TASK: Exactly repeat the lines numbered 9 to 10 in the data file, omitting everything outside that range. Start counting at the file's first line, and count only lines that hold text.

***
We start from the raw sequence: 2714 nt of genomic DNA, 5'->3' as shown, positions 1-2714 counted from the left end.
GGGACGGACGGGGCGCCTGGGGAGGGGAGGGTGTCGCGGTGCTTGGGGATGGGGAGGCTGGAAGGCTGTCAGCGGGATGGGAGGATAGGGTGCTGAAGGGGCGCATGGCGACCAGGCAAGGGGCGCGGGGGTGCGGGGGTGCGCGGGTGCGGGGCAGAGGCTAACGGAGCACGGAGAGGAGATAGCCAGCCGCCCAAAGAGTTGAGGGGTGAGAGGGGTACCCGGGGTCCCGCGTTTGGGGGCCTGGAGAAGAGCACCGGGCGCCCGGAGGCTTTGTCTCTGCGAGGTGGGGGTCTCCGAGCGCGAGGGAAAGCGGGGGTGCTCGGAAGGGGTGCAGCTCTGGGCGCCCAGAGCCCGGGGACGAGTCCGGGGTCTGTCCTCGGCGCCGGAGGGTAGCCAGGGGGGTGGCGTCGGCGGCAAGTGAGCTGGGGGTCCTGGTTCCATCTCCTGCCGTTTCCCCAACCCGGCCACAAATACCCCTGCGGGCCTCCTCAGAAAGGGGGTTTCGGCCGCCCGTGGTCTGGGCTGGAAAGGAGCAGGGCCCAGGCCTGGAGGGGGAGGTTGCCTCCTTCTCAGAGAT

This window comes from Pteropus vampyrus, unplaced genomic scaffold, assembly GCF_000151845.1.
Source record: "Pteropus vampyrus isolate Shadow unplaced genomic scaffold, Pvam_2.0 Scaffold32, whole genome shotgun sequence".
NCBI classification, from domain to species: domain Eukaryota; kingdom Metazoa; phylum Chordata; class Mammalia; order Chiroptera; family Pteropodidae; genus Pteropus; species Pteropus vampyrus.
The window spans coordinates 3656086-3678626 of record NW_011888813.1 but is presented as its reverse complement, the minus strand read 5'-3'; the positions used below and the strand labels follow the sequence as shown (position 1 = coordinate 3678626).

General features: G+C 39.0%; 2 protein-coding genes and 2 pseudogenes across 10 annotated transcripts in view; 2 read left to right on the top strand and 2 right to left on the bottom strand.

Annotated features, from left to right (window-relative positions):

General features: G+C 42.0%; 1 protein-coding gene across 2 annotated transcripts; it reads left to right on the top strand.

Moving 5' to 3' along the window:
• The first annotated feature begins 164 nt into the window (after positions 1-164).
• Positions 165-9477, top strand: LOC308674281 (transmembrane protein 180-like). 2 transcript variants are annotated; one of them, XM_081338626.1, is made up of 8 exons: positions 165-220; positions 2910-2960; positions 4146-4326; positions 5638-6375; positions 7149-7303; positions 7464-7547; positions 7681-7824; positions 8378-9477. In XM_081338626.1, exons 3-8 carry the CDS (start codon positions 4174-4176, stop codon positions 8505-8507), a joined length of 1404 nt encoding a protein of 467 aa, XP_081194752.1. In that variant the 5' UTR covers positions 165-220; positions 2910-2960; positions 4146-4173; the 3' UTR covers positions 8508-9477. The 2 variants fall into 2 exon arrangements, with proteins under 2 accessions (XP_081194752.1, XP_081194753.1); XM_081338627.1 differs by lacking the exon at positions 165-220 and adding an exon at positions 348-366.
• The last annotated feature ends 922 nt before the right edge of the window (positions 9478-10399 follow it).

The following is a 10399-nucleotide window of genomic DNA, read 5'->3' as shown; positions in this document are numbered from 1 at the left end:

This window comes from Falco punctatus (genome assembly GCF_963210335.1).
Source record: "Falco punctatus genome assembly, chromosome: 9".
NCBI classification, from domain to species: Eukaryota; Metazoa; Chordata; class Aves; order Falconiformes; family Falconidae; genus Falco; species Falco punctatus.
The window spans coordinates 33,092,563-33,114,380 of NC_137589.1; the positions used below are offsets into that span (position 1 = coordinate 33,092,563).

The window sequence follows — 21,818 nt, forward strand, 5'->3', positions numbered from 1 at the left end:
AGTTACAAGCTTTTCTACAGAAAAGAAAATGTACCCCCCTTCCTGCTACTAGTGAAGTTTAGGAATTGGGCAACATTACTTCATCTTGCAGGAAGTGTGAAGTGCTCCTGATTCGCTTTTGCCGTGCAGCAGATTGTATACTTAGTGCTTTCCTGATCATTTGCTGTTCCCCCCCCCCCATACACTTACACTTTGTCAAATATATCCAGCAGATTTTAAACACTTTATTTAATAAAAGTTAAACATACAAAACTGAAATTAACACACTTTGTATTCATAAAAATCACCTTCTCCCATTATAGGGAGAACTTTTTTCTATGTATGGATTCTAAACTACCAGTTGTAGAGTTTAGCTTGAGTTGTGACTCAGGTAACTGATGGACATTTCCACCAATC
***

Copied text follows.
General features: G+C 42.0%; 1 protein-coding gene across 2 annotated transcripts; it reads left to right on the top strand.

Moving 5' to 3' along the window: